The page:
4 tips to avoid slips on icy sidewalks this winter
Most winter boots not reliable on icy surfaces, according to lab tests
With fluctuating temperatures and some slow snow clearing, Montrealers have had to contend with many slippery sidewalks this winter. Here are a few expert tips on how to (try to) avoid a bad fall.
1. Limber up
Most people don't think of walking to the bus stop as a physical activity that needs a warm up, but in icy conditions, you don't want to head out the door cold, according to David Pearsall, an associate professor at McGill's kinesiology and physical education department, who focuses on the biomechanics of human movement.
Even if you don't fall, you could pull muscles in your back and legs if you lose your balance and tense up suddenly.
Squats and lunges, Pearsall said, will engage the muscles that you need to stabilize yourself if you start to slip.
"We think of front to back, but the side to side, we're less able to adapt, because our knees and ankles don't want to do that. So even by doing some squats toward the sides, so you can anticipate those movements if it happens," he said.
2. Do the shuffle and tread lightly
Many people instinctively change their gait and slow down, but those who insist on maintaining a brisk pace may be setting themselves up for a fall.
Pearsall said heel-toe walkers should shorten their strides and try land their steps with a flat foot.
"The problem with the ice is the low coefficient of friction. So if you land on your heel, it's just going to slip right out from you," he said.
Another technique, he said, is the shuffle: pushing your feet along the ice instead of picking them up, to avoid being off balance.
3. Get a grip
Proper footwear is key when treading on icy sidewalks, but even if you have a pair of winter boots, it doesn't guarantee a good grip.
That's because many winter boots aren't designed to hold fast on ice on an inclined surface, such as a hill or even a curb ramp.
At the iDAPT lab in Toronto, the research arm of the Toronto Rehabilitation Institute, Pearsall has participated in research to measure how well certain kinds of footwear protect against slipping.
One method researchers have used is to have a person in a harness walk on an ice surface that is gradually tilted to become steeper.
Only 10 per cent of footwear the lab tested could even make it to a seven-degree incline, a slope that you might find on a curb ramp, according to the iDAPT lab's website.
The lab gives common brands a score using a "three snowflake rating system," with three being the maximum grip on ice (above a 15-degree incline).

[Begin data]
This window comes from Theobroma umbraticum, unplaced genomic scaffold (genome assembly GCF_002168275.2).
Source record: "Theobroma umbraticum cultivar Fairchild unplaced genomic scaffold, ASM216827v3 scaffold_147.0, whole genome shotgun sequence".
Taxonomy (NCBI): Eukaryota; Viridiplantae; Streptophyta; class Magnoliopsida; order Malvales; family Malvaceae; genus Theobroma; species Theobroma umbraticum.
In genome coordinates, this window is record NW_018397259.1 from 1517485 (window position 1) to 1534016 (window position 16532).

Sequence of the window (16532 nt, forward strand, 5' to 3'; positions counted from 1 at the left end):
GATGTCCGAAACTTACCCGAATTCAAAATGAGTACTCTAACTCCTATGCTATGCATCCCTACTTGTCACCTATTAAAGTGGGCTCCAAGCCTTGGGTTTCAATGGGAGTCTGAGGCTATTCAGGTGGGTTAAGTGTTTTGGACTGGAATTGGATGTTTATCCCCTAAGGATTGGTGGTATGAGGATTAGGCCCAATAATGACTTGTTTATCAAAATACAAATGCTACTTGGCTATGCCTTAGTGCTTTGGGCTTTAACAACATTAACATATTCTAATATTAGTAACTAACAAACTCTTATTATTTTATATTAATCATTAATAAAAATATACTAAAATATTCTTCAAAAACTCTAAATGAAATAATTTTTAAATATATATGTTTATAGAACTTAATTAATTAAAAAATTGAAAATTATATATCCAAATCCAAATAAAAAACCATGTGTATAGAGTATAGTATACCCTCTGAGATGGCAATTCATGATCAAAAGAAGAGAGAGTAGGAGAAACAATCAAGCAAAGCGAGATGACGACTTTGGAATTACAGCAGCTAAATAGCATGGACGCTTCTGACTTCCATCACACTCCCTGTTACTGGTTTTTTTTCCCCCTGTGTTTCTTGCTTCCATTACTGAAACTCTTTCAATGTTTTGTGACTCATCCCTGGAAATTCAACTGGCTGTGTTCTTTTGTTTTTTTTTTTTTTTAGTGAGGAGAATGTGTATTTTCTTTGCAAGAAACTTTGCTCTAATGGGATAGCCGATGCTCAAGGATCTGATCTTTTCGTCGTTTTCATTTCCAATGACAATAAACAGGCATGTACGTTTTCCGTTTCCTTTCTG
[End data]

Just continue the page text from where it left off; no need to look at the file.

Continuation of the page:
If your boot soles aren't cutting it, crampons that you slip on over your boots work very well on ice, said Pearsall.
But take them off before going inside, where they could damage flooring or even cause a fall if they can't grip into the surface, he said.
"The challenge is that you're moving from indoor, to outdoor, hard ceramics, so it's not a universal thing," said Pearsall.
Pearsall said some boots have a combined soft rubber sole with harder crystal-like fibres that dig into the ice, making them ideal for walking on different types of surfaces.
4. If all else fails, fall with grace
"It's sort of instinctive if you slip, the automatic response is that you extend your arms out backwards, or you extend your legs to try to stop it. But that just accelerates the response."
Pearsall said instead, if you can, you should try to bend your knees and crouch to absorb some of the shock. If you keep falling, do your best to protect your limbs.
"Fall backwards, or roll, keeping your arms tucked in, not fully out, so you don't have those common Colles' fractures of the wrist," he said, referring to fractures that usually happen when you fall onto an outstretched hand.
Unfortunately, reaction time is working against you, according to Pearsall.
"When you start to slip, it's a rapid event over say, 10-20 milliseconds. And the fastest the body can respond in terms of neuromuscular [response] is 80-100 milliseconds," he said.
One way to help your reaction time is to give yourself an artificial third foot: a cane or a walking stick.
Pearsall, who carries a hiking pole with him even on urban excursions, says it helps him feel which surfaces are safe and which ones are slippery: sort of like an early warning system that sends a signal to his brain if he may be about to fall.
"If you know the threat sooner, you can adapt sooner," he said.
With files from CBC's All in a Weekend